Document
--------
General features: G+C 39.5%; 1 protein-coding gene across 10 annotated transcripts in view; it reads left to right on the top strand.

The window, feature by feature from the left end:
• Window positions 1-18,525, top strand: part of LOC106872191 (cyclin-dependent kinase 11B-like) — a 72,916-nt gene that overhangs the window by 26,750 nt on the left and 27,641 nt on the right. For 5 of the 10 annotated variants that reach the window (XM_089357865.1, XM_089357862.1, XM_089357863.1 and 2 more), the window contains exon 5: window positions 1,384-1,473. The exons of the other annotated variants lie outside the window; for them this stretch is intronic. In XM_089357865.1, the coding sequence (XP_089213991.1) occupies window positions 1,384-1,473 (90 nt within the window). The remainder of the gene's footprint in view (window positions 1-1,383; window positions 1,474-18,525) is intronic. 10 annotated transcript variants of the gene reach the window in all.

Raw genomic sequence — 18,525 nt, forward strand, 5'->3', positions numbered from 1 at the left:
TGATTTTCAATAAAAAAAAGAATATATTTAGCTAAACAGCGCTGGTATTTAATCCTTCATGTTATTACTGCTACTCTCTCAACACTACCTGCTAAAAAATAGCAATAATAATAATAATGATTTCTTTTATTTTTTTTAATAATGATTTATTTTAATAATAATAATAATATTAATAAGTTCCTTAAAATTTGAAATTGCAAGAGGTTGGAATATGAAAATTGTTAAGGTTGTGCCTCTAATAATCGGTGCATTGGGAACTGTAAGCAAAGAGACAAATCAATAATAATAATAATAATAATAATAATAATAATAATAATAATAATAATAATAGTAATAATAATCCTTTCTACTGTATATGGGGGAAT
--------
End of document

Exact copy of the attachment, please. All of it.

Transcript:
General features: G+C 39.5%; 1 protein-coding gene across 10 annotated transcripts in view; it reads left to right on the top strand.

The window, feature by feature from the left end:
• Window positions 1-18,525, top strand: part of LOC106872191 (cyclin-dependent kinase 11B-like) — a 72,916-nt gene that overhangs the window by 26,750 nt on the left and 27,641 nt on the right. For 5 of the 10 annotated variants that reach the window (XM_089357865.1, XM_089357862.1, XM_089357863.1 and 2 more), the window contains exon 5: window positions 1,384-1,473. The exons of the other annotated variants lie outside the window; for them this stretch is intronic. In XM_089357865.1, the coding sequence (XP_089213991.1) occupies window positions 1,384-1,473 (90 nt within the window). The remainder of the gene's footprint in view (window positions 1-1,383; window positions 1,474-18,525) is intronic. 10 annotated transcript variants of the gene reach the window in all.

Raw genomic sequence — 18,525 nt, forward strand, 5'->3', positions numbered from 1 at the left:
TGATTTTCAATAAAAAAAAGAATATATTTAGCTAAACAGCGCTGGTATTTAATCCTTCATGTTATTACTGCTACTCTCTCAACACTACCTGCTAAAAAATAGCAATAATAATAATAATGATTTCTTTTATTTTTTTTAATAATGATTTATTTTAATAATAATAATAATATTAATAAGTTCCTTAAAATTTGAAATTGCAAGAGGTTGGAATATGAAAATTGTTAAGGTTGTGCCTCTAATAATCGGTGCATTGGGAACTGTAAGCAAAGAGACAAATCAATAATAATAATAATAATAATAATAATAATAATAATAATAATAATAATAATAGTAATAATAATCCTTTCTACTGTATATGGGGGAAT